Sunday, 26 January 2020

Plans for 2020

My hiking plans for the next few months have been thrown into disarray. I had been intending to walk the Hardy Way in February, for which I bought the guide book when in Dorset last year. Then, in April, I was planning to go back to Sweden to walk more of Sörmlandsleden. However, having recently finished reading The Salt Path, I was inspired to walk the South West Coast Path, all 630 miles of it from Minehead to Poole. I've done most of it before over several years but never as a continuous route so this is the plan. I take to train down to Taunton on 6 March and then bus to Minehead.

The guidebook (by my good friend Paddy Dillon) and maps have been bought and I have something challenging to look forward to.

A January night out

Having 24 hours available, I set out from home in the morning with a tent, a bit of food and my new sleeping mat, a Christmas present. This is a Nemo Switchback. With a longish hike coming up, I wanted to try an alternative to an inflating sleeping pad as these are prone to puncturing.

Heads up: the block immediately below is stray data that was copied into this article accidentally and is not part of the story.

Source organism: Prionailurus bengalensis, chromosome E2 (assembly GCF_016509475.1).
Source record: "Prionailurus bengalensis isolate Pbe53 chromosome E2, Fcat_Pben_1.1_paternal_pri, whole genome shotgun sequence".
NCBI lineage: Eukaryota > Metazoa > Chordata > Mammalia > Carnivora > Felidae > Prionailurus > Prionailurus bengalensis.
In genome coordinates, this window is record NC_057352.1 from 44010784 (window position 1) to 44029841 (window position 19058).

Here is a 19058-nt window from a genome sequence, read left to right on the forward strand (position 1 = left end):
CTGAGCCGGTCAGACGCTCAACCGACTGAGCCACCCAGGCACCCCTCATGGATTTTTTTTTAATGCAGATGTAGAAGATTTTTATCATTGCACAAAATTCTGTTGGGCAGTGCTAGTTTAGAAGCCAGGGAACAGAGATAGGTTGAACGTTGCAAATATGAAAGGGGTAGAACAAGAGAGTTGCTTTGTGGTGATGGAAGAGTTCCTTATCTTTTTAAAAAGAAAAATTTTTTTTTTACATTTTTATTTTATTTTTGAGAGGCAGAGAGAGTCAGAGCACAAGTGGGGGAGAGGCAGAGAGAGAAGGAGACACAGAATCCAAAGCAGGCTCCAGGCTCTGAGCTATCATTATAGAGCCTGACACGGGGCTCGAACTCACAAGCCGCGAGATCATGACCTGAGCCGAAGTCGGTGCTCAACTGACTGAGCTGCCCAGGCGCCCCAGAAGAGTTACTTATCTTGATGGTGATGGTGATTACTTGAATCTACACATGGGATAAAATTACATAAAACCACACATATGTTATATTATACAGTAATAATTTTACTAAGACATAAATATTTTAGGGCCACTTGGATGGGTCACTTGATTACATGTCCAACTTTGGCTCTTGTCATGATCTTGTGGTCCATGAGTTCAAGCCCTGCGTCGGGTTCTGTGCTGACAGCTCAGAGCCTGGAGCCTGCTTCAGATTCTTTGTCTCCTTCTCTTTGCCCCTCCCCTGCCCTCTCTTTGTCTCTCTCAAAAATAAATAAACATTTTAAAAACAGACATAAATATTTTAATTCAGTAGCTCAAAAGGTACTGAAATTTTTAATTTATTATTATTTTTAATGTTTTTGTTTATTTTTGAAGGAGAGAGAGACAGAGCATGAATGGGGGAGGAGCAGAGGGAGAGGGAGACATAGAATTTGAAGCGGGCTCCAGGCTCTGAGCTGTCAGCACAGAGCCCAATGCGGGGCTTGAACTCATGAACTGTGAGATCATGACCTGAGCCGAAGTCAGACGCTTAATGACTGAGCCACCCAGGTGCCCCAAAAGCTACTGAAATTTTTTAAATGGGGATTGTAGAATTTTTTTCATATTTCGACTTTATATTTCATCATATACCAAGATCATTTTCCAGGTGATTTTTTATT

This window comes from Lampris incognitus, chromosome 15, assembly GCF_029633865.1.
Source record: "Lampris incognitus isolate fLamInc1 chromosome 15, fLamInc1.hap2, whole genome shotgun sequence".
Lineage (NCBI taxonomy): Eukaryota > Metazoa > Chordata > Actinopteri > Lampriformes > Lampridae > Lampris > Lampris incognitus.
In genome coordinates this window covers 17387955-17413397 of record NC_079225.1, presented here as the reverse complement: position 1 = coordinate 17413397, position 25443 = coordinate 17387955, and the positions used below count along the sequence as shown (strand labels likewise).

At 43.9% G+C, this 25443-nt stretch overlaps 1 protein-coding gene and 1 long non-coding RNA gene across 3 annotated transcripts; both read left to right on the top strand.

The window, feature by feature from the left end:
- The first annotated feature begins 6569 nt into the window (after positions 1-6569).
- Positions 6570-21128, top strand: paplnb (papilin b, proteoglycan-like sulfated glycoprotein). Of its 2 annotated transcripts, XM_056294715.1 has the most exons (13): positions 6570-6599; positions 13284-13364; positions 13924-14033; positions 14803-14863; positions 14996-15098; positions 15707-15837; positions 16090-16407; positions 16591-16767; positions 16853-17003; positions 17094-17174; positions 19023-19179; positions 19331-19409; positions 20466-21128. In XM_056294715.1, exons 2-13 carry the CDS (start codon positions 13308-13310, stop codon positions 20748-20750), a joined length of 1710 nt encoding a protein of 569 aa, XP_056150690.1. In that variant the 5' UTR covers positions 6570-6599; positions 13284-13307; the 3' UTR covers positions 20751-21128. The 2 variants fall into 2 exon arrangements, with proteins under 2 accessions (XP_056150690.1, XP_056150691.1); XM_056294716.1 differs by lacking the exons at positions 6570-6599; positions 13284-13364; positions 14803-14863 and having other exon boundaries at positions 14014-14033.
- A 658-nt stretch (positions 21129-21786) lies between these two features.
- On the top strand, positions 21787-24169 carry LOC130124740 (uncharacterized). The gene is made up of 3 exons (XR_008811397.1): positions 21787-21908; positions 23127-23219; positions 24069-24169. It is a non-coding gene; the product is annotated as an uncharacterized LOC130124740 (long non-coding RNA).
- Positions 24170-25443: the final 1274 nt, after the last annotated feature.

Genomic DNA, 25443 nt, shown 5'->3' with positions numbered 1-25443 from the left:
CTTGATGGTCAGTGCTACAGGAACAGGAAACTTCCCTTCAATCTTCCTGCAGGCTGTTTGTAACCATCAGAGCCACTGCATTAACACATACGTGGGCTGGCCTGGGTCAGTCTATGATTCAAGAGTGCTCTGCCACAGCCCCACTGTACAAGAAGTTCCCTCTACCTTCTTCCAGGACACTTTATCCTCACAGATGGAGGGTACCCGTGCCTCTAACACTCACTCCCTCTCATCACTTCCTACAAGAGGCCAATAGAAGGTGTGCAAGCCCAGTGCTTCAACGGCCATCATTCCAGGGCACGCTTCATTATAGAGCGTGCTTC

There was a lot of mud and water underfoot and, as I was using a tent, hadn't brought hiking poles. This was a mistake and, in a cleared coppice just outside Little Compton, I picked up a stripped branch which proved to be very useful when navigating muddy stretches as it helped me keep my balance.

I had identified a likely location for a wild camp about half a mile north of Long Compton, a wood with a public footpath running through it. I didn't expect anyone to be passing through as it is some way out of the village and this proved to be the case (as far as I know). My pitch was maybe fifty yards from the path on the edge of the trees with a view across a field, part of Weston Park. I was tucked away, well out of sight. My first little problem became apparent as I unpacked my tent when I realised I had brought the pole for the tent I intended to bring but had brought the wrong tent! Both are stored in green bags.

Anyway, with very little ingenuity I strung the outer between two trees to make a tarp and used my stick as a support at the front, not that this was really needed. The inner I rolled out on the ground to lay my sleeping mat on. Perfect.